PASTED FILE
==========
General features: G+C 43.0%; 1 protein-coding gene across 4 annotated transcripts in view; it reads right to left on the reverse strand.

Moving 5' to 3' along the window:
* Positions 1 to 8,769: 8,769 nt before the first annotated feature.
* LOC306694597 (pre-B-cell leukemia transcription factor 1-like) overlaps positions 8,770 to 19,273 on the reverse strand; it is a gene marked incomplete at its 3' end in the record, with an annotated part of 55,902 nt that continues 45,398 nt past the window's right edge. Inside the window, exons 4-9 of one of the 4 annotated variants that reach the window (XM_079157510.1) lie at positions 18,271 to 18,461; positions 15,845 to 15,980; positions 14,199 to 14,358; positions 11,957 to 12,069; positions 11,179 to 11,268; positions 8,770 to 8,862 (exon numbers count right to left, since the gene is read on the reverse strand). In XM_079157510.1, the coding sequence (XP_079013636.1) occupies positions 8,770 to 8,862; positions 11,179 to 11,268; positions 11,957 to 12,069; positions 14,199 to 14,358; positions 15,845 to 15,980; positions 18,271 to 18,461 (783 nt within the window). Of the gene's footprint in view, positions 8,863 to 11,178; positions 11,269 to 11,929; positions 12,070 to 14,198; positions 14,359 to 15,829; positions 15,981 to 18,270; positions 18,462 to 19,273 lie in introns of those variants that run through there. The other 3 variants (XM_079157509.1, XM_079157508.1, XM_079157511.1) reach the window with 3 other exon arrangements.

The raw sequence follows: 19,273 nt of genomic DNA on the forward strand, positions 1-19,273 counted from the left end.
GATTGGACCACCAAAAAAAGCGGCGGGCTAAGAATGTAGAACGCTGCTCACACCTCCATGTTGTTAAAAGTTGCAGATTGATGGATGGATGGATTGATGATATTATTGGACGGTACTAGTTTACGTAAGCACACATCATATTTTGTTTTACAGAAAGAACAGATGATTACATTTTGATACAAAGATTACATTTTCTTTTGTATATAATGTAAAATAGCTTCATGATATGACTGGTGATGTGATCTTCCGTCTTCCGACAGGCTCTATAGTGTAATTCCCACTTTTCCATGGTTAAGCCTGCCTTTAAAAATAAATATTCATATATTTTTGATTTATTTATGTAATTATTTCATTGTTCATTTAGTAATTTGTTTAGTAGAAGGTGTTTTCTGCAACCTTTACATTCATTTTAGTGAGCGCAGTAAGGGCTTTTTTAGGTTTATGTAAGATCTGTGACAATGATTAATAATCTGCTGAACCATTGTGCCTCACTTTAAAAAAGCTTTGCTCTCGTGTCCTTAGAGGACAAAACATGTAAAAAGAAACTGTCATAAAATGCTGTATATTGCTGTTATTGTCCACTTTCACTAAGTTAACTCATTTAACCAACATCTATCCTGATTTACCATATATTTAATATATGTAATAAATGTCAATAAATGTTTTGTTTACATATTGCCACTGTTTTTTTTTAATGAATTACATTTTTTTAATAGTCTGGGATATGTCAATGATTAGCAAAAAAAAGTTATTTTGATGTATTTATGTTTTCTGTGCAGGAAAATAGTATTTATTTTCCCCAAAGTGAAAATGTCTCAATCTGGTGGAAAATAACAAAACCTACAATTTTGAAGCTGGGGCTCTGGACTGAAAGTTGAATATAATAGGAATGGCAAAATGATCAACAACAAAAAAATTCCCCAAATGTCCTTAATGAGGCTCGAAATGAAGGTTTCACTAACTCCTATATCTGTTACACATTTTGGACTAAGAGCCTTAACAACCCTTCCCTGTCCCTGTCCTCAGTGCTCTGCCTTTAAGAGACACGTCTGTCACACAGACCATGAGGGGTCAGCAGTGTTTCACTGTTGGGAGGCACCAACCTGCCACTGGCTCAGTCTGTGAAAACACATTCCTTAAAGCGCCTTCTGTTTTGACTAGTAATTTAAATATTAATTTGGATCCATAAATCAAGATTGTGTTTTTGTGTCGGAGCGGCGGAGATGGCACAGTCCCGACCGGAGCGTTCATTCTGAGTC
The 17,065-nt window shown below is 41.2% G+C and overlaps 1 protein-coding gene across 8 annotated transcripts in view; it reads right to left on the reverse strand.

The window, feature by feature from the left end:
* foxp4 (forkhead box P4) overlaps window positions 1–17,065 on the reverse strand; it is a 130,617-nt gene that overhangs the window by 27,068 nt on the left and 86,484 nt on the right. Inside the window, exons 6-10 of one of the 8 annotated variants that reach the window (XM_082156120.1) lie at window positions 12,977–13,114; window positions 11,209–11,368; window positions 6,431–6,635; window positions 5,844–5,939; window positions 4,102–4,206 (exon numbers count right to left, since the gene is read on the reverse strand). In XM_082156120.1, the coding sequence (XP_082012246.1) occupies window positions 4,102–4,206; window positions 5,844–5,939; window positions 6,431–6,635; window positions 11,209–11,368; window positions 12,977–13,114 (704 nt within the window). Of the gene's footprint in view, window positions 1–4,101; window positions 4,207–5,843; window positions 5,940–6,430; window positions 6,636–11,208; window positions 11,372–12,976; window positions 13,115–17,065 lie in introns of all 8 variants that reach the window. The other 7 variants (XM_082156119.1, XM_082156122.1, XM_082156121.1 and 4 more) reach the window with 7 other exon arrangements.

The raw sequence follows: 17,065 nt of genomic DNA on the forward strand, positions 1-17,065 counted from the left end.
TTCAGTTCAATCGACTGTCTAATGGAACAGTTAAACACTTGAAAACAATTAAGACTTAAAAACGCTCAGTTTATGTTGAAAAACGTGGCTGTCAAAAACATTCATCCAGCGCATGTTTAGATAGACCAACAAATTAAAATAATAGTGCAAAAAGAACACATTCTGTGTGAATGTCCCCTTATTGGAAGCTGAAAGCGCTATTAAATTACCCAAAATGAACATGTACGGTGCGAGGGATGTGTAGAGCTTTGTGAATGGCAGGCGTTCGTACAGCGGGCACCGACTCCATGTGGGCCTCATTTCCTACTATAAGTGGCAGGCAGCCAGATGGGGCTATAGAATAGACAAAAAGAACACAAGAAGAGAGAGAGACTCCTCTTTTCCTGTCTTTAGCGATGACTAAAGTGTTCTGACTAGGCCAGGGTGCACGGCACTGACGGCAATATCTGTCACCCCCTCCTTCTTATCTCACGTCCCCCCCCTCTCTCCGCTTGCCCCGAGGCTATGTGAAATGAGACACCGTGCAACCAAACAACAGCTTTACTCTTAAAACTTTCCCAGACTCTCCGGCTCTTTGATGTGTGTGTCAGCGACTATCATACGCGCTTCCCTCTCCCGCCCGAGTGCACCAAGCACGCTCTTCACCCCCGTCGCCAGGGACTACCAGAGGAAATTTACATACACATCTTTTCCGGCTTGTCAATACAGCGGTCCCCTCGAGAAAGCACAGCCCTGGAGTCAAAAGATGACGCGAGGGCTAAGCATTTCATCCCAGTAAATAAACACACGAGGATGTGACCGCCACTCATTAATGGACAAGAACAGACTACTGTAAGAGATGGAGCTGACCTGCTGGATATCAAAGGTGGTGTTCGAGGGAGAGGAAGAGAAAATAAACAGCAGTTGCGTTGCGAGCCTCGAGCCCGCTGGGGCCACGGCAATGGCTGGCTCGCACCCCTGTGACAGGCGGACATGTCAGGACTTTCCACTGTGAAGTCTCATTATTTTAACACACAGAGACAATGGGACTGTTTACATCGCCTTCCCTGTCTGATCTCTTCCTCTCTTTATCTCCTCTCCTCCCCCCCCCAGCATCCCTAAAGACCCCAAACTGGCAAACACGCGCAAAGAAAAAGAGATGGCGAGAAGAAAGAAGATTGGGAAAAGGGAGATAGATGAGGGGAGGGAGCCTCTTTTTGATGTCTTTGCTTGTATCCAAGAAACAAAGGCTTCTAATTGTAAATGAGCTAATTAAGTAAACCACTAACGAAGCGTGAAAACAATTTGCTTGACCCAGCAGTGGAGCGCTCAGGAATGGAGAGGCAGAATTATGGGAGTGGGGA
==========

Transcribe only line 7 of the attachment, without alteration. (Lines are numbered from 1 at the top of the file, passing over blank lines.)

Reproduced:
The 17,065-nt window shown below is 41.2% G+C and overlaps 1 protein-coding gene across 8 annotated transcripts in view; it reads right to left on the reverse strand.